June 29, 2011 | 1847 views | Post a comment
Superhero saga crams clichés into effects-driven movie mess
Starring Ryan Reynolds, Blake Lively, Tim Robbins & Angela Bassett
Directed by Martin Campbell
PG-13, 105 minutes
The latest superhero saga to hit the big screen adheres to a rigid color scheme: Green is good, yellow is bad, and Ryan Reynolds’ eyes are brown...until they glow blue.
Got it? Good--because you’ll need all the navigational help you can get to make it through “The Green Lantern,” an unfocused, CGI-driven mess of a movie.
As a popular DC Comics character that’s been through several shades of comic-book mythology since he was introduced in 1940, the original Lantern was a railroad engineer who discovered a magic talking lamp that bestowed him with a green glow and an arsenal of superpowers.
Now, 70 years later, hotshot test pilot Hal Jordan (Reynolds) is reluctantly knighted as one of an elite squadron of intergalactic peacekeepers--and transformed into Earth’s first member of the Green Lanterns.
The movie is banking on the considerable eye-candy charms of Reynolds, its leading man, who’s given plenty of opportunity to showcase his buff physique both in and out of his jade-colored, custom-fitted bodysuit.
But Reynolds, so effective in other movie roles playing dashingly handsome, otherwise more-or-less ordinary guys, doesn’t seem quite up to the superhero snuff. He’s less than convincing as a green-tinted protector of the cosmos with some of the most awesome power in the universe in his fingertips.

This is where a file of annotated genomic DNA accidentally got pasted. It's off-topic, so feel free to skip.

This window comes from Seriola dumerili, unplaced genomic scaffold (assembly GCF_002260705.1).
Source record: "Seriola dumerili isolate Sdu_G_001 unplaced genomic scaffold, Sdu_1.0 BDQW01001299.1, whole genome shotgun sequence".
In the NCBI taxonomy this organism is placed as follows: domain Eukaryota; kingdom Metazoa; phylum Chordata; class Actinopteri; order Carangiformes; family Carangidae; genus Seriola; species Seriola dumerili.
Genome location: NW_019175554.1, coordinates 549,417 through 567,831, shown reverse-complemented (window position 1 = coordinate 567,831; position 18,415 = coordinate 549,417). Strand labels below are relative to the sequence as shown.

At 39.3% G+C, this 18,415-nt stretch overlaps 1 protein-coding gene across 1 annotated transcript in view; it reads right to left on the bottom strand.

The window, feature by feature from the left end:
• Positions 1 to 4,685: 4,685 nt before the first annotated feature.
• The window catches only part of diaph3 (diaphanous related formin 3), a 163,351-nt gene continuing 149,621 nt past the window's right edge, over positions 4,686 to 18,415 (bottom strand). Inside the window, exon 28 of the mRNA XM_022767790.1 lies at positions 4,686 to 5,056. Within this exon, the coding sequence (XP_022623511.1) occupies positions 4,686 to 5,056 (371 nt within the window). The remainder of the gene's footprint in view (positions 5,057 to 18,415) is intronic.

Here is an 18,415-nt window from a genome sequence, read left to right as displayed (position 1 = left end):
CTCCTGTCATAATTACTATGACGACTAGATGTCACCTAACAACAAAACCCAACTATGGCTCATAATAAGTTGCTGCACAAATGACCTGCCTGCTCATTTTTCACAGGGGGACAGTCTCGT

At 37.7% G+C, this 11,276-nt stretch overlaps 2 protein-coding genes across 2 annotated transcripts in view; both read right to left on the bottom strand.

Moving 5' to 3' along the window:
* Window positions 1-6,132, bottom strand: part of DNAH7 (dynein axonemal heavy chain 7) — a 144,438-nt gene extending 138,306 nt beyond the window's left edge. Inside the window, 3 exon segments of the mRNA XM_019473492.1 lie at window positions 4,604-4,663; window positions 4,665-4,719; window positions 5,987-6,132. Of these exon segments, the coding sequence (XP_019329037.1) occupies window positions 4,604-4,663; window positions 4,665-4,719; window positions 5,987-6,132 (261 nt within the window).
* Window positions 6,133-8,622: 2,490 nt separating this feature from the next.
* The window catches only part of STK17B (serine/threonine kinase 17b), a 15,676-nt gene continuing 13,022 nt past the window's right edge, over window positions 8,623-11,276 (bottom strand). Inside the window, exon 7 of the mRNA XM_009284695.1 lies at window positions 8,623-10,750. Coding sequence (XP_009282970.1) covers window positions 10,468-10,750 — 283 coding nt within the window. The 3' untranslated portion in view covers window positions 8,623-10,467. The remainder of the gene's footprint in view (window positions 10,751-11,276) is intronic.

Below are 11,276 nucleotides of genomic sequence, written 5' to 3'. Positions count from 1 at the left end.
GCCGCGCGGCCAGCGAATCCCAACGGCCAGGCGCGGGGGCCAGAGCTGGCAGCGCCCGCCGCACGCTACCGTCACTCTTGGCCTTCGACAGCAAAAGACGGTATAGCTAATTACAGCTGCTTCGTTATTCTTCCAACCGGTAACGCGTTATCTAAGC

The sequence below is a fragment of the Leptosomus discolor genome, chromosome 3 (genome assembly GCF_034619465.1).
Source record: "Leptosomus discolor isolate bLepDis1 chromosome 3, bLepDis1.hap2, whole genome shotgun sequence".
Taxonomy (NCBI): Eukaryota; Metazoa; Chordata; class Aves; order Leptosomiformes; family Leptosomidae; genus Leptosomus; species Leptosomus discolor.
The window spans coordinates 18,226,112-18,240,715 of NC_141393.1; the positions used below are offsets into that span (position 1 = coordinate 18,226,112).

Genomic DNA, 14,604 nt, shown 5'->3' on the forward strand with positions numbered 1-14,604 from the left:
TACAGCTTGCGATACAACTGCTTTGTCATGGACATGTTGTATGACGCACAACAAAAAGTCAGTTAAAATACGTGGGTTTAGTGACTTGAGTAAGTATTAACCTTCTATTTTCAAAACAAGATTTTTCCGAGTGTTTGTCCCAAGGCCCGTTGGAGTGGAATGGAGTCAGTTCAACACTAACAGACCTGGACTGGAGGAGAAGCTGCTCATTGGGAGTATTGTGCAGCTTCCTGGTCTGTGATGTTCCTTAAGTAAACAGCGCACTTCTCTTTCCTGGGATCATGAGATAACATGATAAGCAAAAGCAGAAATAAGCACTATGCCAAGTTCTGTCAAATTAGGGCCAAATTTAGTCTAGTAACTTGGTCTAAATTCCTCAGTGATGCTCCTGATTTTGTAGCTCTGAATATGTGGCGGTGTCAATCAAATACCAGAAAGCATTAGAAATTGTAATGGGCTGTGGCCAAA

There are other problems, too. The story rambles, cramming and cobbing together templates from a number of other, better, often iconic movie franchises, including “Star Wars,” “Superman” and “Top Gun.”
The special effects aren’t all that special. A space menace, meant to be horrific as it makes its way across the cosmos to devour Earth, looks like a computer-generated Halloween porch decoration made with a wad of dreadlocks. The romantic subplot, between Hal and his one-time squeeze/current boss Carol Ferris (Blake Lively), never catches any real spark or sizzle.
The 3-D is a waste. Two fine supporting actors, Tim Robbins and Angela Bassett, are given far too little to do. The quips, jokes and zippy one-liners that you might reasonably expect in a movie based on a comic book are in woefully short supply.
And too often, Reynolds just looks silly in his Lantern suit. His ex-lover even breaks out in giggles the first time she gets an up-close look at him, seeing instantly through his ridiculously thin disguise. “Hal??? Did you really think I wouldn’t recognize you just because I can’t see your cheekbones?!” she asks.
In a movie season that’s already had “Thor” hammer up the box office, and with the much-anticipated, red-white-and-blue “Captain America” still to come, this subpar superhero saga is already looking wan and washed out by comparison. In a couple of months, this Lantern’s green glow will likely be long gone.